What Liam Stacey said was horrible and mean-spirited. But he deserves our opprobrium, not jail time. Short-lived will be the society that overturns its foundational liberties for two-bit bigots. As always, free speech must apply as much to people we don’t like — to those who say obnoxious and awful things — as to those we do. Sadly, judging by the “hate speech” laws that are filling Britain’s books, and by the reaction to this case, few on the Sceptred Isle seem to care about such things anymore; nor really to understand that the statements “I deplore the Ku Klux Klan” and “but they have every right to speak” are not mutually exclusive propositions. This is a problem, because at the root of seemingly widespread British pleasure toward Liam Stacey’s incarceration is not a desire for revenge, but a cancerous insecurity — an insecurity that hinges upon the fear that the British are just so easily tempted by authoritarianism and by the words of men who hold the wrong values that the government needs to arrest and silence the outliers.
This is a position that makes no sense. Liberty predates government and the freest governments are of the people. The British state, full of flawed men, cannot possibly ossify truth and set it in aspic to inure it from inquiry and injury inflicted by others. As Thomas Jefferson noted: “Truth can stand by itself. Subject opinion to coercion: whom will you make your inquisitors? Fallible men; men governed by bad passions, by private as well as public reasons. And why subject it to coercion? To produce uniformity. But is uniformity of opinion desirable? No more than of face and stature.”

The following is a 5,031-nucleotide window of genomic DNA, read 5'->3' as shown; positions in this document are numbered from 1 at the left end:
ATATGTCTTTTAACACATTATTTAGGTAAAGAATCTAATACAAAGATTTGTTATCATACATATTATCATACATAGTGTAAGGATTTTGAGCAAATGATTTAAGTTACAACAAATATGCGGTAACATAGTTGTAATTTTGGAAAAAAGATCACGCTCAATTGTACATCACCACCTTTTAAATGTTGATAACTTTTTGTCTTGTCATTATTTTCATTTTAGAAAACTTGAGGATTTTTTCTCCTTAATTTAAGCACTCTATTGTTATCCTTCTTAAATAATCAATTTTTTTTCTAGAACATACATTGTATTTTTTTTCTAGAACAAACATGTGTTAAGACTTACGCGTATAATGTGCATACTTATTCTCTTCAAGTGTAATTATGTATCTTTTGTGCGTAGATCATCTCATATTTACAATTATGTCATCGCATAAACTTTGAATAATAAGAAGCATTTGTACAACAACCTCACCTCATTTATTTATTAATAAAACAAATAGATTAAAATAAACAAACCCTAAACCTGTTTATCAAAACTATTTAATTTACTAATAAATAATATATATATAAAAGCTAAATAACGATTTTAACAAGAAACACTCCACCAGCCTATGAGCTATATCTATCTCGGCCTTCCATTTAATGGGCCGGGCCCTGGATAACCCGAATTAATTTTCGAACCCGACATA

Jefferson was defending free speech on the grounds that it fostered religious toleration and, in this particular case, “uniformity of opinion” is indeed desirable. Britain certainly does not need more racists like Liam Stacey to achieve a virtuous diversity of opinion. But there is a troubling paradox at the heart of the idea that racism is so uniformly rejected as a national value that those who demonstrate it need locking up, and it is one that is part of a worrying British trend.
A few newspaper columnists have suggested that Stacey was harshly treated. But very few have claimed freedom of speech as their justification. Instead, they have quibbled with the punishment. The writer Musa Okwonga wondered in the Independent whether “a very stiff community penalty would suffice.” Perhaps, he recommended, “Stacey could have been made to work the type of hours in the type of places that refugees work. Then he might have understood better their daily burdens, which hatred like his only serves to increase.” Others, such as the Telegraph’s Tom Chivers, suggested that his punishment had already been served in the form of damage to his reputation. But nobody cited principle. Nobody channeled John Stuart Mill. This is a disgrace, for while the young man sitting in the cell is small fry, the liberty being compromised in his name is not.
— Charles C. W. Cooke is an editorial associate at National Review.